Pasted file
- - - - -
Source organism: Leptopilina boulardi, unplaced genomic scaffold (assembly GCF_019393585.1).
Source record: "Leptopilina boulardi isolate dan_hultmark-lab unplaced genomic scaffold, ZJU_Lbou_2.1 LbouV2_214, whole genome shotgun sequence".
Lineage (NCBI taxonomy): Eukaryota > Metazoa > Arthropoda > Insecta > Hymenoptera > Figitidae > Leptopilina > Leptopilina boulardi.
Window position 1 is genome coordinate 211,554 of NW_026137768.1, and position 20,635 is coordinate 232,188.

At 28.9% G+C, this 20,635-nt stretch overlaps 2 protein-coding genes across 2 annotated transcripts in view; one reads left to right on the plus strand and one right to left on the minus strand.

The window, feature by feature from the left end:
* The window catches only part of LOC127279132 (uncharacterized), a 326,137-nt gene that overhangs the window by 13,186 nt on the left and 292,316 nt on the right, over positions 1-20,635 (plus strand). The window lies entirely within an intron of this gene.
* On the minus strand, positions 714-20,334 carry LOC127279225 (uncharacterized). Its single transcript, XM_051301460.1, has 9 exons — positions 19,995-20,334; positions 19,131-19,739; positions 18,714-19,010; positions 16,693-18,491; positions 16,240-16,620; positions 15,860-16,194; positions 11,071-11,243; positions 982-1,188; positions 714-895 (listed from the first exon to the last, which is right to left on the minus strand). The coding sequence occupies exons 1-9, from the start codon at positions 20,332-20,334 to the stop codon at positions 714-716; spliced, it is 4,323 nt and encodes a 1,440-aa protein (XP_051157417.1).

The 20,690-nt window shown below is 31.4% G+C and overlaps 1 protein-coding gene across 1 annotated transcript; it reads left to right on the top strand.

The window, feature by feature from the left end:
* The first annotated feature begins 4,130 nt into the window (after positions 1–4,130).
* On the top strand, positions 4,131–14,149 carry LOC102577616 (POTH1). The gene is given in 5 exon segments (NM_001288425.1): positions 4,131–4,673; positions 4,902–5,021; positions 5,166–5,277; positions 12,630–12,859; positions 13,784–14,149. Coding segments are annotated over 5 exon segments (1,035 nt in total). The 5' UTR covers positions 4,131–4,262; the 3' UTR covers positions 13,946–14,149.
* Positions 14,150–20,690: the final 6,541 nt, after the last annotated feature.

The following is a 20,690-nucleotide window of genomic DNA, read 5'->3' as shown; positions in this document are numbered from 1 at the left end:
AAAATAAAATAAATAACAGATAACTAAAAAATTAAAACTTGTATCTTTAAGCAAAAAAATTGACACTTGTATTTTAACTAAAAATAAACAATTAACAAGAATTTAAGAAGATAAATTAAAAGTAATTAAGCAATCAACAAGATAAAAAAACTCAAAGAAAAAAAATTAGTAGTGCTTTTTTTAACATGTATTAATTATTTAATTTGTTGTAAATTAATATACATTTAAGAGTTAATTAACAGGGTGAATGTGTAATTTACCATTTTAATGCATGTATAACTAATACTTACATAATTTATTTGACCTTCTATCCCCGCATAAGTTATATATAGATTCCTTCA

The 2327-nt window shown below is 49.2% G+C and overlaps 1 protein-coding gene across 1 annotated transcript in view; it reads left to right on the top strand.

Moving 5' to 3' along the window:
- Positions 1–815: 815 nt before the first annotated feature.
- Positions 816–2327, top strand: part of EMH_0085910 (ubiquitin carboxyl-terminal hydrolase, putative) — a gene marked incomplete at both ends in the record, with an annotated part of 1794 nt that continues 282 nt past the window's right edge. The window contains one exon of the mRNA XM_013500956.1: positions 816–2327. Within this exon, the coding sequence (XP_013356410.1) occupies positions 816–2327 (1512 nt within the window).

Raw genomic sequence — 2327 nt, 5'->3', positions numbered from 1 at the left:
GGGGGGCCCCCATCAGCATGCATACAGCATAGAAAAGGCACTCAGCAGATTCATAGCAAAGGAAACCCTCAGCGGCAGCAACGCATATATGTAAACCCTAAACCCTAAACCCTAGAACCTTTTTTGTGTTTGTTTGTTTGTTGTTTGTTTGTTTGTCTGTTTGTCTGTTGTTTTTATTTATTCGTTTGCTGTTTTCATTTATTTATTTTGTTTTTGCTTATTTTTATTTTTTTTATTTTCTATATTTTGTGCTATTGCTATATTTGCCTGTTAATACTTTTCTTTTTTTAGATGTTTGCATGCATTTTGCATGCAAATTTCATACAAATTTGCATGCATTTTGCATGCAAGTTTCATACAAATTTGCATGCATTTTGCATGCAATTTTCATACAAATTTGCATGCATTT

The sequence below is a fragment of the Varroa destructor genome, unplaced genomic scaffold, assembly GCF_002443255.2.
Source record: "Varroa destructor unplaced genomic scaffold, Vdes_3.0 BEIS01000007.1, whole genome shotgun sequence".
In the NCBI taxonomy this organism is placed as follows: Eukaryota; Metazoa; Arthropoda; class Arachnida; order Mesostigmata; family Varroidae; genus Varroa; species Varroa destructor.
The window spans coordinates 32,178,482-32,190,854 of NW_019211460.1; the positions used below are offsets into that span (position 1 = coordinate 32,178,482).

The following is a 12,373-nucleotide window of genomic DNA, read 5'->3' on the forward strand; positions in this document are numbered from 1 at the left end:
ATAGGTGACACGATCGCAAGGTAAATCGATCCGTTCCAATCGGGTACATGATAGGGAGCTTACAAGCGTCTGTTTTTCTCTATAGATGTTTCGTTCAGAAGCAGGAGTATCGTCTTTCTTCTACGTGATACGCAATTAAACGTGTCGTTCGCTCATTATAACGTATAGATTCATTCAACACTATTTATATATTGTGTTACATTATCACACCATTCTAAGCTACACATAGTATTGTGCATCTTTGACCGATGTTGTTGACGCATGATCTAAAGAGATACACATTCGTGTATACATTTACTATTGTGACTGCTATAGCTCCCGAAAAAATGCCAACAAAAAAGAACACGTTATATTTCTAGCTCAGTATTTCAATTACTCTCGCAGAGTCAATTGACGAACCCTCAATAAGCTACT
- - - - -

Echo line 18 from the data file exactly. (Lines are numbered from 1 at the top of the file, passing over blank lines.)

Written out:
- Positions 1–815: 815 nt before the first annotated feature.